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Duty of 10p per pint will "cripple" some pubs, says landlord
A YORK landlord has accused the Government of glossing over increases in alcohol duty, which could cripple some pubs, in the Budget.
Steve Bradley, landlord of the Fulford Arms, said that the announcement of “no change” to alcohol duty was misleading because the alcohol duty escalator, which increases duty on alcohol by inflation plus 2 per cent, meant duty was effectively to rise by 5.4 per cent.
He said: “I expect it to put 10p on a pint, but we won’t know exactly until we get the prices put down to us from the pubco. Some of the pubcos might decide not to pass it on to the customer.
“His way of making it sound like there was no change to alcohol duty means that it’s the same carry on. Every year alcohol duty will rise by inflation plus 2 per cent. It just carries on and on.”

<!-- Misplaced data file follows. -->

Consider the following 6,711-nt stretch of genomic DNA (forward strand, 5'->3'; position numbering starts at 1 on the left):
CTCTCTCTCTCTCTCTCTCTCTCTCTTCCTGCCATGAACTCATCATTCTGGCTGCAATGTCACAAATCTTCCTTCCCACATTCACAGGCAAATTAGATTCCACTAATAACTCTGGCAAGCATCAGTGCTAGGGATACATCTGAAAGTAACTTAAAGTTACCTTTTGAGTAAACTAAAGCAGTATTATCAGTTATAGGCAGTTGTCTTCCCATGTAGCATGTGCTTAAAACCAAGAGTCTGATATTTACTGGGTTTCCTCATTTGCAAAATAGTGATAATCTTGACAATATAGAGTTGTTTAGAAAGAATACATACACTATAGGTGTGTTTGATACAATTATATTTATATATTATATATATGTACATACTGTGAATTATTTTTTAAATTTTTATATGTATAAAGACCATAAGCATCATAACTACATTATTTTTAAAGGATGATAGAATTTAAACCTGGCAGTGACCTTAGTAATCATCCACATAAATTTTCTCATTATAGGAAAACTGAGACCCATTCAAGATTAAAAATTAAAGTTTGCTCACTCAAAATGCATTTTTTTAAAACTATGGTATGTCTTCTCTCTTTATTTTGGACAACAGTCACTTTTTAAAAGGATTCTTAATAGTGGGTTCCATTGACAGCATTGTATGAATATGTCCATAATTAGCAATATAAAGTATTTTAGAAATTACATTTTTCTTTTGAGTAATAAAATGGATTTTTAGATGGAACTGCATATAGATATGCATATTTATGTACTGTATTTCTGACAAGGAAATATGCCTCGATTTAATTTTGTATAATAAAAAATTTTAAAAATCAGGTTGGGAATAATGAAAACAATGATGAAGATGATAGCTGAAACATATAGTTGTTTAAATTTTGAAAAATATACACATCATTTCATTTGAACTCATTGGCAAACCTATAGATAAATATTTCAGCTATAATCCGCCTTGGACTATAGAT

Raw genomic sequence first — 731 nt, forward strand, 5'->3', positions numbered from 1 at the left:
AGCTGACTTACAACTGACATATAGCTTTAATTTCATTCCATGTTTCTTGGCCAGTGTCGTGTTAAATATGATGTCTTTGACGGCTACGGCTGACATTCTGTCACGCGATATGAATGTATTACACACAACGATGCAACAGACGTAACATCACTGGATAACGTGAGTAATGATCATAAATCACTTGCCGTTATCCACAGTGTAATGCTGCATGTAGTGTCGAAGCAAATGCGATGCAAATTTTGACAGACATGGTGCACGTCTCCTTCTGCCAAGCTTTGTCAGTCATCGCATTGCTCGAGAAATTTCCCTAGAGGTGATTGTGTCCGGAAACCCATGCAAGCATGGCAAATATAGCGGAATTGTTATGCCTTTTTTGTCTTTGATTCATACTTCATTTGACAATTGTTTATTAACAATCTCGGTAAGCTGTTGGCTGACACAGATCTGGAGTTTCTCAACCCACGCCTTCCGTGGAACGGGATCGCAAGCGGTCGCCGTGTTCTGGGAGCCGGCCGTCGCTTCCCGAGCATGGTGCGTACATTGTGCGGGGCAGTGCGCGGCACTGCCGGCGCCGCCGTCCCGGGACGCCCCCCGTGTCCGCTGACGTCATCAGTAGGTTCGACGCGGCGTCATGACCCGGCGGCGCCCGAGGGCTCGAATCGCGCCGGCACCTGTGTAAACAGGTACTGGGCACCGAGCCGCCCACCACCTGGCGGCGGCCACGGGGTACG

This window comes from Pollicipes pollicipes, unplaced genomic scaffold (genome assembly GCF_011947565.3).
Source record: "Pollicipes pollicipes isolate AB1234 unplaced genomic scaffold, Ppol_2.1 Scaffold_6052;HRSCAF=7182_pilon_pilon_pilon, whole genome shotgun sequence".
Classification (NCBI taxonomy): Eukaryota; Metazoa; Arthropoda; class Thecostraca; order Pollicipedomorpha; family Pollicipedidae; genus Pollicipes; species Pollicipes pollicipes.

He said that on top of the rise, no measures were taken to stop supermarkets selling alcohol cheaply.
“Any increase in price may well stop people coming out to drink. It could cripple some pubs. We’re running on tight margins as it is.”
CAMRA, the Campaign for Real Ale, said the decision not to scrap the fuel escalator will cause further job losses in the sector.
It said that about £1 on every pint goes to the Treasury in beer duty and VAT and it launched a petition against the duty, which it described as “punitive” on a sector which supports almost a million jobs and contributes £21 billion to the UK economy.
Mike Benner, chief executive of CAMRA, said: “The fact Britons are forced to pay over 40 per cent of the EU beer tax bill, but consume only 13 per cent of the beer sold in Europe, is remarkable. British beer in a pub is so heavily hit with duty and VAT, the tax man’s whirlwind hikes translate to him guzzling a third of every pint served, a shadow cast over the beer drinker depriving people of an affordable night down their local.”